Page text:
The best pet isn't the one you adopt, it's the one that adopts you.
I have written columns, had my own pet blog, and worked with humane societies for more than 20 years, and there are certain things I know to be true.
First: Puppies and kittens are adopted first. Litters come into shelters with moms, and the kids go first -- mom is left behind.
Second: Everyone is looking for a dog or cat of a specific breed or age.
I don't blame them. I too have my favorites. Right now it's Pembroke Welsh Corgis – only because that is what my son adopted from the St. Augustine Humane Society nearly 10 years ago.
My first two dogs were given to me, they were both purebred breeds –- with papers. I never really found a need for those papers.
The last dog type I would have gone into a shelter looking for, was a Labrador/chow mix with a squinty eye – but that's what my Shadow was. She was joined by Luna, a golden retriever/chow, and the two became my “girls.”
I have learned that letting the animal adopt me works out quite well. Oh I would love to have another corgi – absolutely – but if my pet adoption history has taught me anything, I need to be ready for the unexpected. Buddy, the new shorty Jack Russell in our pack, certainly meets that criteria. Now there's a dog I definitely never thought we would have. Now I can't imagine the household without him.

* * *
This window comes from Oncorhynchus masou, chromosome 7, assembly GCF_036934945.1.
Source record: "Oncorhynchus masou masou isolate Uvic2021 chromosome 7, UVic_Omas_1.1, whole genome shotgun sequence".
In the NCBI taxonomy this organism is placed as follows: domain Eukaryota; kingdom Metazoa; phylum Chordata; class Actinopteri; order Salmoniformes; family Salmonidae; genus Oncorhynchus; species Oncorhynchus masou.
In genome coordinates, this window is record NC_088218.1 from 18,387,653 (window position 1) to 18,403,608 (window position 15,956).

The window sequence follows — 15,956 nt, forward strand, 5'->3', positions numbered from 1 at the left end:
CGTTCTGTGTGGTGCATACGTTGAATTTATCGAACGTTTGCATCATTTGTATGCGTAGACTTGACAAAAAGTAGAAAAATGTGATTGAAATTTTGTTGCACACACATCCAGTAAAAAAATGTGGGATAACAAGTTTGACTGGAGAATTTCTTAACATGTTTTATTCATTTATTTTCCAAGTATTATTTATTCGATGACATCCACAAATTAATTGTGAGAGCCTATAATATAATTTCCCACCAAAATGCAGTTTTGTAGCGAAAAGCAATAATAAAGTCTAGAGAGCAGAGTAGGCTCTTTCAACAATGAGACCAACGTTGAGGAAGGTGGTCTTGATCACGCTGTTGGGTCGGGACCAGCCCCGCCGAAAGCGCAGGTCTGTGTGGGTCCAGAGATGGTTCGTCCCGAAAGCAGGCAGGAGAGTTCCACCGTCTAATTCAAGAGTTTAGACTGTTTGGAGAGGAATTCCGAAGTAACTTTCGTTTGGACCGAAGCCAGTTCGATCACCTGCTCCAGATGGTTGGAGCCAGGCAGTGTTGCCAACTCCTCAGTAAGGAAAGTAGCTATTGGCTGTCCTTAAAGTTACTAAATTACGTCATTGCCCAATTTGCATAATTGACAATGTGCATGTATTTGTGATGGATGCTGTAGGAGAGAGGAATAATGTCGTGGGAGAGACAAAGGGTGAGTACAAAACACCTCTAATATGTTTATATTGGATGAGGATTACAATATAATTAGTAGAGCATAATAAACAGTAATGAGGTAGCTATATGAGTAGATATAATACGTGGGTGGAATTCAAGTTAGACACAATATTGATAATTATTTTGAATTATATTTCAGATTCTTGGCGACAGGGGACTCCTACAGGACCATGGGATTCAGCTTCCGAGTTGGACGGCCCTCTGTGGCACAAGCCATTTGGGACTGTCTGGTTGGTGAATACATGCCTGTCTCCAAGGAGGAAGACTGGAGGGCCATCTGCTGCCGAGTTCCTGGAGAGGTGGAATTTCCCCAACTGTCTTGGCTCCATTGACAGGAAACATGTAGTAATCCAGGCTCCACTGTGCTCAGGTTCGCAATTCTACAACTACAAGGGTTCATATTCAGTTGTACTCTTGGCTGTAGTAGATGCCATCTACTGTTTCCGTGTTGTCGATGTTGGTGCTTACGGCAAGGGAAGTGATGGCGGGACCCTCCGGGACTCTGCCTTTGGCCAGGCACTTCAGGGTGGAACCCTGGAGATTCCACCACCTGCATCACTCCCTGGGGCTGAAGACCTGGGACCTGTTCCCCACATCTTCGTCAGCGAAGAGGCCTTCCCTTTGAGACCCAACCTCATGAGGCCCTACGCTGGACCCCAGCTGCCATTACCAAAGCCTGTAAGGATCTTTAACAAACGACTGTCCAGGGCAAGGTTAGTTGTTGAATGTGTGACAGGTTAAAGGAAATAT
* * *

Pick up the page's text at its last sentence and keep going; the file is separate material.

Another group that gets overlooked are those with special needs. No one wants shelters to euthanize animals, but what if no one wants the animals? Are the animals supposed to live in cages their entire lives? No, they are supposed to be surrounded by a loving family.
The Flagler Humane Society has two special needs kittens up for adoption.
Natalie and Stephanie came to Flagler Humane Society together. They are only a couple of years old, but Natalie tested postive for the feline leukemia virus. Stephanie is negative for the moment, but, since they came in together she has already been exposed. They have also bonded and are unhappy when separated.
FHS is hoping to find someone who wants to open their heart and home to these kittens. If there are cats in the home they would need to have to be feline lukemia positive. No one wants to infect a healthy cat. If that person is you, please go to FHS and meet these beautiful kitties.